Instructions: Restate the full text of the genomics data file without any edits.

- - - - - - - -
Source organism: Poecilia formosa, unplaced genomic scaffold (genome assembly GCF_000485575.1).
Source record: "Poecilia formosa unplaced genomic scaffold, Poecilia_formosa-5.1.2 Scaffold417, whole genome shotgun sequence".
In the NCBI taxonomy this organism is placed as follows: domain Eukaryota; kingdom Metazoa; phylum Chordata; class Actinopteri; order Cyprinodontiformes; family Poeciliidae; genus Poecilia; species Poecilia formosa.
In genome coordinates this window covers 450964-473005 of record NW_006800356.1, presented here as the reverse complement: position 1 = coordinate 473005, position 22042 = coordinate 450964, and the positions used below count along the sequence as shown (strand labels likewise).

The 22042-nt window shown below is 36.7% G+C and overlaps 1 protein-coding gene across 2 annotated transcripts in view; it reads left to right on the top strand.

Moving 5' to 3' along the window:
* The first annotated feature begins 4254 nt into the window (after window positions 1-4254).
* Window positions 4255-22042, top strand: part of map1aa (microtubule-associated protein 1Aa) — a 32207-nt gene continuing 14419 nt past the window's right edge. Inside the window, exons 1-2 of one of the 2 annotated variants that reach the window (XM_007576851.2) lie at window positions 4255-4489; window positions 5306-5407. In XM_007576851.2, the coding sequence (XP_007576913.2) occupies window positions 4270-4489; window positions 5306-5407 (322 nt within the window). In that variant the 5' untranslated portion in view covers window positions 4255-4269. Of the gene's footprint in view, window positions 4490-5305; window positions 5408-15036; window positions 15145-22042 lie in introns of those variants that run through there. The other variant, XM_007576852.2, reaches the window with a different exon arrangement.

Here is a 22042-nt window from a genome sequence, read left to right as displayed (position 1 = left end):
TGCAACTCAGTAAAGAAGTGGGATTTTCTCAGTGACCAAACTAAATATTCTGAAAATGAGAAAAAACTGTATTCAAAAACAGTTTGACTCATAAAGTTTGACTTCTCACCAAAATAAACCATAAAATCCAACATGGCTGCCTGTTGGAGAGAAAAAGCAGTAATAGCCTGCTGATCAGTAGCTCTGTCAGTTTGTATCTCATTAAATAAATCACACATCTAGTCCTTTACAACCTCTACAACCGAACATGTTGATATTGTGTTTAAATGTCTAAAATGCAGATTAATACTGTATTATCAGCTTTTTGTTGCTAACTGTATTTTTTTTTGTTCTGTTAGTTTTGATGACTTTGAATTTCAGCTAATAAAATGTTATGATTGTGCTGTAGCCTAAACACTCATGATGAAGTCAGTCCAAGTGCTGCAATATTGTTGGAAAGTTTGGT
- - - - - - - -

Source organism: Poecilia formosa, unplaced genomic scaffold (genome assembly GCF_000485575.1).
Source record: "Poecilia formosa unplaced genomic scaffold, Poecilia_formosa-5.1.2 Scaffold417, whole genome shotgun sequence".
In the NCBI taxonomy this organism is placed as follows: domain Eukaryota; kingdom Metazoa; phylum Chordata; class Actinopteri; order Cyprinodontiformes; family Poeciliidae; genus Poecilia; species Poecilia formosa.
In genome coordinates this window covers 450964-473005 of record NW_006800356.1, presented here as the reverse complement: position 1 = coordinate 473005, position 22042 = coordinate 450964, and the positions used below count along the sequence as shown (strand labels likewise).

The 22042-nt window shown below is 36.7% G+C and overlaps 1 protein-coding gene across 2 annotated transcripts in view; it reads left to right on the top strand.

Moving 5' to 3' along the window:
* The first annotated feature begins 4254 nt into the window (after window positions 1-4254).
* Window positions 4255-22042, top strand: part of map1aa (microtubule-associated protein 1Aa) — a 32207-nt gene continuing 14419 nt past the window's right edge. Inside the window, exons 1-2 of one of the 2 annotated variants that reach the window (XM_007576851.2) lie at window positions 4255-4489; window positions 5306-5407. In XM_007576851.2, the coding sequence (XP_007576913.2) occupies window positions 4270-4489; window positions 5306-5407 (322 nt within the window). In that variant the 5' untranslated portion in view covers window positions 4255-4269. Of the gene's footprint in view, window positions 4490-5305; window positions 5408-15036; window positions 15145-22042 lie in introns of those variants that run through there. The other variant, XM_007576852.2, reaches the window with a different exon arrangement.

Here is a 22042-nt window from a genome sequence, read left to right as displayed (position 1 = left end):
TGCAACTCAGTAAAGAAGTGGGATTTTCTCAGTGACCAAACTAAATATTCTGAAAATGAGAAAAAACTGTATTCAAAAACAGTTTGACTCATAAAGTTTGACTTCTCACCAAAATAAACCATAAAATCCAACATGGCTGCCTGTTGGAGAGAAAAAGCAGTAATAGCCTGCTGATCAGTAGCTCTGTCAGTTTGTATCTCATTAAATAAATCACACATCTAGTCCTTTACAACCTCTACAACCGAACATGTTGATATTGTGTTTAAATGTCTAAAATGCAGATTAATACTGTATTATCAGCTTTTTGTTGCTAACTGTATTTTTTTTTGTTCTGTTAGTTTTGATGACTTTGAATTTCAGCTAATAAAATGTTATGATTGTGCTGTAGCCTAAACACTCATGATGAAGTCAGTCCAAGTGCTGCAATATTGTTGGAAAGTTTGGT